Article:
People of Northwest Public Radio
Oregon Legislative Session
Tue July 2, 2013
Tax Measure Fails in Oregon Legislature, Democrats Table Pension Cut
Originally published on Tue July 2, 2013 4:46 pm
It was dubbed the "Grand Bargain." But the carefully crafted deal to raise taxes and cut public pensions crashed and burned in the Oregon legislature Tuesday.
And it means that lawmakers will likely work through the Fourth of July holiday.
Here's how it was supposed to work: Republicans hold their noses and vote for a tax increase. Then, Democrats hold their noses and vote to cut pensions for retired public workers. Both sides would agree to vote for something they didn’t like in order to get something they wanted.
But that's not how it happened.
After only one GOP Senator joined majority Democrats to support the plan, Senate President Peter Courtney's gavel signaled the bill’s defeat as he announced, "House Bill 2456-B, having failed to receive the required three-fifths majority, has been defeated."
That outcome became clear in the debate leading up to the vote. Republicans criticized Democrats for leaving out a tax cut for small businesses.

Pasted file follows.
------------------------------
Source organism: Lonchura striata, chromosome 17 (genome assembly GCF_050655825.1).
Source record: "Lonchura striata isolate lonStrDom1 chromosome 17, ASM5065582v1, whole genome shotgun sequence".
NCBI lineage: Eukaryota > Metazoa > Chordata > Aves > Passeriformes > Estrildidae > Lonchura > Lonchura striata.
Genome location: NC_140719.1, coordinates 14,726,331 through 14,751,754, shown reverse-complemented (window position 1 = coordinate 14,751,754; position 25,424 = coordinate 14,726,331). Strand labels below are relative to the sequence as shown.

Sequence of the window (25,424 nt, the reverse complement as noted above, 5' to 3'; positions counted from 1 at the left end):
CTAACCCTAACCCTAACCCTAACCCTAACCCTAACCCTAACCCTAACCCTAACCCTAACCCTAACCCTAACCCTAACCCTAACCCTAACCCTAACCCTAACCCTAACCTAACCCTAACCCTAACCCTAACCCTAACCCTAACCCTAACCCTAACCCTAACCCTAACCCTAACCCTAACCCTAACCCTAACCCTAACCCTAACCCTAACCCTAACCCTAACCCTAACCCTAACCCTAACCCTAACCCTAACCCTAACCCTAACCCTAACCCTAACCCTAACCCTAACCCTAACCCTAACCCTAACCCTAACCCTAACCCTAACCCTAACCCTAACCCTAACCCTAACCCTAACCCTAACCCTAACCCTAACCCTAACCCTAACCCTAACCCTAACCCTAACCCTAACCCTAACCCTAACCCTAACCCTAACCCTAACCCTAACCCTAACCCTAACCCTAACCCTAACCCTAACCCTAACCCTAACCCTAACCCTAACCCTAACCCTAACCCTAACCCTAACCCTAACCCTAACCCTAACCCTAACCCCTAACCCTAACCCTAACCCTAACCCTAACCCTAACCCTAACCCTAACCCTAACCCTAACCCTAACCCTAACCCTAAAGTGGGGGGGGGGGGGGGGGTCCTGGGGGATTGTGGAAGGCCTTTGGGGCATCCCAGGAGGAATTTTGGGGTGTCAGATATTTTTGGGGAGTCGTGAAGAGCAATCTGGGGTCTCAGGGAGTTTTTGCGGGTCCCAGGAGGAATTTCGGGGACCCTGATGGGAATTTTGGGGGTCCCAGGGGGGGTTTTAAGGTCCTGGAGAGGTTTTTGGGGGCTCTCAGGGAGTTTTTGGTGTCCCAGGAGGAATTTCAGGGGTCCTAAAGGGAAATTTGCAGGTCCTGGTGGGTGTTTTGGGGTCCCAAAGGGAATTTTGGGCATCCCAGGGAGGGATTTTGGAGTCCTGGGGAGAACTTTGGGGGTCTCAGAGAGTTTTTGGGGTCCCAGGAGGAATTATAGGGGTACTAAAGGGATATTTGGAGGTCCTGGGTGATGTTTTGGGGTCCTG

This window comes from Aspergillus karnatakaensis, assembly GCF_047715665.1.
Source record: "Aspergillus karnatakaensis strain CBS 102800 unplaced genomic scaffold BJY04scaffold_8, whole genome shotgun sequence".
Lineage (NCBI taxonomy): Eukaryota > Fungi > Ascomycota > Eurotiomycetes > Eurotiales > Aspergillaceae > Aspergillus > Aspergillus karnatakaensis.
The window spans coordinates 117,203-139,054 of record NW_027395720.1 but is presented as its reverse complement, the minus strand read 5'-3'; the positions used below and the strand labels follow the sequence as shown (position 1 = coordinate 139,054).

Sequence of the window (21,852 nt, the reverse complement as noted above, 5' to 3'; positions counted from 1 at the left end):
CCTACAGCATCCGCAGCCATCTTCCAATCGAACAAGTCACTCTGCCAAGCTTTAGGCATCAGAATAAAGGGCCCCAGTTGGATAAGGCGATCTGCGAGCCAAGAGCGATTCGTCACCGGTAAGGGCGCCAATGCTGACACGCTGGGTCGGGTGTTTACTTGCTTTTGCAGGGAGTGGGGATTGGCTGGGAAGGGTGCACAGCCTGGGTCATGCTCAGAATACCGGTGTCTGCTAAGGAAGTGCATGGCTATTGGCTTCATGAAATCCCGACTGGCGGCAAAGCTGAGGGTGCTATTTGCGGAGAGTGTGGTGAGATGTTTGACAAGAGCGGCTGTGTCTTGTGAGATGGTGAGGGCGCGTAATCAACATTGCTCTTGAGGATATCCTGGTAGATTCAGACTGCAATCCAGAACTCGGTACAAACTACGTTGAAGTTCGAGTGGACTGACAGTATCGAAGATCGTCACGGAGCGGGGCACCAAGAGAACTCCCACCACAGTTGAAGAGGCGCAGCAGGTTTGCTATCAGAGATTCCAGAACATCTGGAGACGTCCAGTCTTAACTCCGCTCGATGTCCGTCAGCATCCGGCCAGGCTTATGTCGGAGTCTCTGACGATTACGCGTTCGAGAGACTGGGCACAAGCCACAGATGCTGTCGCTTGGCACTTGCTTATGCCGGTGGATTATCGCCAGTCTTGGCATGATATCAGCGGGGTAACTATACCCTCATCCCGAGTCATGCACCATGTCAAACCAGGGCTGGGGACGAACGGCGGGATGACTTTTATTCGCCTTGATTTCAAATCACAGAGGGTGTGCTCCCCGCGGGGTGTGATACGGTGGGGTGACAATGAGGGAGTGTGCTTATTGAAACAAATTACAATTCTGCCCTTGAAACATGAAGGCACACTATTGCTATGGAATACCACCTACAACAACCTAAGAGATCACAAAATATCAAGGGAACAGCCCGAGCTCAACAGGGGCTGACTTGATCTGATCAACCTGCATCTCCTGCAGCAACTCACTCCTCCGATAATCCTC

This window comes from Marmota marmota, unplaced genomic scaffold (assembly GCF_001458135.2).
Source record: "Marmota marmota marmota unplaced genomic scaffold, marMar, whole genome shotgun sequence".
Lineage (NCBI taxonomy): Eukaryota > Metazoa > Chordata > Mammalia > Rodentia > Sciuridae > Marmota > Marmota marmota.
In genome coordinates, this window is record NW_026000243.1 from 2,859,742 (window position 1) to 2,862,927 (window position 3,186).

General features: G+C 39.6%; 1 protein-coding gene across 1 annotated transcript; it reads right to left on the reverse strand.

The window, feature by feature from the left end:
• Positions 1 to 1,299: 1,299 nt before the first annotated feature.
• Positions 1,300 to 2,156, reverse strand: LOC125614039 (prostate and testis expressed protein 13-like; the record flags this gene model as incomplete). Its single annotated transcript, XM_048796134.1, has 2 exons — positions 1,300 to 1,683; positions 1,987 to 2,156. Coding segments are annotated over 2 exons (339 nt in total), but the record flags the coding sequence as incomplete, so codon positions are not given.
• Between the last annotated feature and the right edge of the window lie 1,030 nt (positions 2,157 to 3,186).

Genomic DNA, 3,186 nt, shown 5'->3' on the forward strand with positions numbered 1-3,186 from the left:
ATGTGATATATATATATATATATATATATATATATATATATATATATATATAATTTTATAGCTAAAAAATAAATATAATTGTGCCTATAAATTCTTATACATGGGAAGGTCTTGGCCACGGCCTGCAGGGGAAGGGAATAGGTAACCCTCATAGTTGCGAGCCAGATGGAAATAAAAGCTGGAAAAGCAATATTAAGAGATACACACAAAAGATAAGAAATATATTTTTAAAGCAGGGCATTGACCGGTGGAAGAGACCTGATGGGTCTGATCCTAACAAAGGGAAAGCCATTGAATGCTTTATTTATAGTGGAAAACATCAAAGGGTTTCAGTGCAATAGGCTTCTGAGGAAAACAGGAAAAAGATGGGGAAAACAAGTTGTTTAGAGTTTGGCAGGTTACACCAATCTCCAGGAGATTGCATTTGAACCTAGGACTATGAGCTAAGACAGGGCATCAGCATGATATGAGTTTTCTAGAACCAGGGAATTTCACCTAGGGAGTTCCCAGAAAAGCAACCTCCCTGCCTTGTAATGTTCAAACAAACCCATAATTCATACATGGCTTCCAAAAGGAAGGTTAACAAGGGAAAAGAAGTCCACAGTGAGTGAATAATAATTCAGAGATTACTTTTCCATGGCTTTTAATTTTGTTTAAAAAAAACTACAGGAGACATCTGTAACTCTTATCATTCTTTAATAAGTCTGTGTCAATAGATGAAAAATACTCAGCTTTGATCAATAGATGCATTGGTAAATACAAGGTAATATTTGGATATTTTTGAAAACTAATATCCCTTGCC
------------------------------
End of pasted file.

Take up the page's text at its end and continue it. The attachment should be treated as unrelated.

But Democratic Senator Mark Hass said there was just no way to please everybody. "It is not perfect. But you all know that perfect bills rarely go anywhere in this building. There's a graveyard of perfect bills right outside this chamber, and I have plenty of mine buried there."
Republicans bristled anytime Democrats referred to the package as a bargain or a compromise. The GOP's Tim Knopp said the term that's been circulating around the capitol just wasn't accurate. "When people start referring to this as a 'grand bargain,' I think we need to clarify. This is not a grand bargain. This is a grand ultimatum. A grand bargain would include things that both parties wanted."
When the tax hike fell one vote short, Democrats responded by blocking a vote on the public pension portion of the package. It would have gone even further than a cost saving measure passed earlier this year.
Public employee unions are already threatening to sue to overturn those cuts to cost of living increases to public sector retirees.